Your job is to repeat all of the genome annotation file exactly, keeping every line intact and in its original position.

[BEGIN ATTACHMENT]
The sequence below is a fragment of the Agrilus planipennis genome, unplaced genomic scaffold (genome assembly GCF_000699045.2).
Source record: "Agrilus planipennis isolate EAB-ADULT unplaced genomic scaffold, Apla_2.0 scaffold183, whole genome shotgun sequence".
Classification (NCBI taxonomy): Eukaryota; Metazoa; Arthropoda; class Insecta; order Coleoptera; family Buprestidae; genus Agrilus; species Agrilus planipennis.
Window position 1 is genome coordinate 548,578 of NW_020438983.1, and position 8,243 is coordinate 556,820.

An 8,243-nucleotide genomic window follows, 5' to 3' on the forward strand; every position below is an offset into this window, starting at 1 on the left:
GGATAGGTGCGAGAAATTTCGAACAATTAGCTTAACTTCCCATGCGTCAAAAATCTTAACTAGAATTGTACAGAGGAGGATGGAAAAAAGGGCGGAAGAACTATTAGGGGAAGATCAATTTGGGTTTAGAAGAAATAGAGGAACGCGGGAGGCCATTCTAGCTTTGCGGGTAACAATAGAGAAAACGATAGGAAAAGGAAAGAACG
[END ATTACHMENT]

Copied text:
The sequence below is a fragment of the Agrilus planipennis genome, unplaced genomic scaffold (genome assembly GCF_000699045.2).
Source record: "Agrilus planipennis isolate EAB-ADULT unplaced genomic scaffold, Apla_2.0 scaffold183, whole genome shotgun sequence".
Classification (NCBI taxonomy): Eukaryota; Metazoa; Arthropoda; class Insecta; order Coleoptera; family Buprestidae; genus Agrilus; species Agrilus planipennis.
Window position 1 is genome coordinate 548,578 of NW_020438983.1, and position 8,243 is coordinate 556,820.

An 8,243-nucleotide genomic window follows, 5' to 3' on the forward strand; every position below is an offset into this window, starting at 1 on the left:
GGATAGGTGCGAGAAATTTCGAACAATTAGCTTAACTTCCCATGCGTCAAAAATCTTAACTAGAATTGTACAGAGGAGGATGGAAAAAAGGGCGGAAGAACTATTAGGGGAAGATCAATTTGGGTTTAGAAGAAATAGAGGAACGCGGGAGGCCATTCTAGCTTTGCGGGTAACAATAGAGAAAACGATAGGAAAAGGAAAGAACG